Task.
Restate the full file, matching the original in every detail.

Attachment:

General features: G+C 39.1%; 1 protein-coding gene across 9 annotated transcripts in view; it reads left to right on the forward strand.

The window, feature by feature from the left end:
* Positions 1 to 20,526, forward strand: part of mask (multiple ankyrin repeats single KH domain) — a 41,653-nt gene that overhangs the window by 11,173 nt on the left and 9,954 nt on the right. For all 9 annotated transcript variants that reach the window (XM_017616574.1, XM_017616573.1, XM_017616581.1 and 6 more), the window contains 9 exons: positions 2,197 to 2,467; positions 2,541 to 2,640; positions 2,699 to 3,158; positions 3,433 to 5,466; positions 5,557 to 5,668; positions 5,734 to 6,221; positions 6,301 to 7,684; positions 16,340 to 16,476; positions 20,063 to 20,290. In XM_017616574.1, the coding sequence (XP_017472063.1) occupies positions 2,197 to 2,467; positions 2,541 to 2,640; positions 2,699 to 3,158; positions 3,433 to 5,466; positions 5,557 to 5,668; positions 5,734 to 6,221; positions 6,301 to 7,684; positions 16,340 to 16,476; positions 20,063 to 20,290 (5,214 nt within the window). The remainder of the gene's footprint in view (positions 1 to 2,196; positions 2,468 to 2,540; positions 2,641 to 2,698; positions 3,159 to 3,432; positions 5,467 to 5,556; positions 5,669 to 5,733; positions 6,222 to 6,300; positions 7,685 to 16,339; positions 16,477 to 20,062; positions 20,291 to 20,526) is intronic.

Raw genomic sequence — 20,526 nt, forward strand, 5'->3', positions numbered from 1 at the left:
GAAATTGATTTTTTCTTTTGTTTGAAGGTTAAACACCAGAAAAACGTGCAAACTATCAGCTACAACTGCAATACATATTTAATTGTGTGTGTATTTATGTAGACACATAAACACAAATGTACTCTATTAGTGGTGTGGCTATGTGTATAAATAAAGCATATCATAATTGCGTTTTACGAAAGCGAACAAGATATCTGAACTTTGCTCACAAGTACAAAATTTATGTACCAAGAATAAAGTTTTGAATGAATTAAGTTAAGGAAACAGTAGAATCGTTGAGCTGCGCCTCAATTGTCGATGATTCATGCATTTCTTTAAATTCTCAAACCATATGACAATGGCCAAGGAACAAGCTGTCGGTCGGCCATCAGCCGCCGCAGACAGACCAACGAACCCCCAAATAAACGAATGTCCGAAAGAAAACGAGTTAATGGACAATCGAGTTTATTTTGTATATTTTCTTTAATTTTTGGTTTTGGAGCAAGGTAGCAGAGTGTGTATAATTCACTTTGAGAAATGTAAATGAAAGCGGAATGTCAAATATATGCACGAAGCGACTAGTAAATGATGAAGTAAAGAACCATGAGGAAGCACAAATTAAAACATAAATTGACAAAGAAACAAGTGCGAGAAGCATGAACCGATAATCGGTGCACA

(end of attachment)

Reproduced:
General features: G+C 39.1%; 1 protein-coding gene across 9 annotated transcripts in view; it reads left to right on the forward strand.

The window, feature by feature from the left end:
* Positions 1 to 20,526, forward strand: part of mask (multiple ankyrin repeats single KH domain) — a 41,653-nt gene that overhangs the window by 11,173 nt on the left and 9,954 nt on the right. For all 9 annotated transcript variants that reach the window (XM_017616574.1, XM_017616573.1, XM_017616581.1 and 6 more), the window contains 9 exons: positions 2,197 to 2,467; positions 2,541 to 2,640; positions 2,699 to 3,158; positions 3,433 to 5,466; positions 5,557 to 5,668; positions 5,734 to 6,221; positions 6,301 to 7,684; positions 16,340 to 16,476; positions 20,063 to 20,290. In XM_017616574.1, the coding sequence (XP_017472063.1) occupies positions 2,197 to 2,467; positions 2,541 to 2,640; positions 2,699 to 3,158; positions 3,433 to 5,466; positions 5,557 to 5,668; positions 5,734 to 6,221; positions 6,301 to 7,684; positions 16,340 to 16,476; positions 20,063 to 20,290 (5,214 nt within the window). The remainder of the gene's footprint in view (positions 1 to 2,196; positions 2,468 to 2,540; positions 2,641 to 2,698; positions 3,159 to 3,432; positions 5,467 to 5,556; positions 5,669 to 5,733; positions 6,222 to 6,300; positions 7,685 to 16,339; positions 16,477 to 20,062; positions 20,291 to 20,526) is intronic.

Raw genomic sequence — 20,526 nt, forward strand, 5'->3', positions numbered from 1 at the left:
GAAATTGATTTTTTCTTTTGTTTGAAGGTTAAACACCAGAAAAACGTGCAAACTATCAGCTACAACTGCAATACATATTTAATTGTGTGTGTATTTATGTAGACACATAAACACAAATGTACTCTATTAGTGGTGTGGCTATGTGTATAAATAAAGCATATCATAATTGCGTTTTACGAAAGCGAACAAGATATCTGAACTTTGCTCACAAGTACAAAATTTATGTACCAAGAATAAAGTTTTGAATGAATTAAGTTAAGGAAACAGTAGAATCGTTGAGCTGCGCCTCAATTGTCGATGATTCATGCATTTCTTTAAATTCTCAAACCATATGACAATGGCCAAGGAACAAGCTGTCGGTCGGCCATCAGCCGCCGCAGACAGACCAACGAACCCCCAAATAAACGAATGTCCGAAAGAAAACGAGTTAATGGACAATCGAGTTTATTTTGTATATTTTCTTTAATTTTTGGTTTTGGAGCAAGGTAGCAGAGTGTGTATAATTCACTTTGAGAAATGTAAATGAAAGCGGAATGTCAAATATATGCACGAAGCGACTAGTAAATGATGAAGTAAAGAACCATGAGGAAGCACAAATTAAAACATAAATTGACAAAGAAACAAGTGCGAGAAGCATGAACCGATAATCGGTGCACA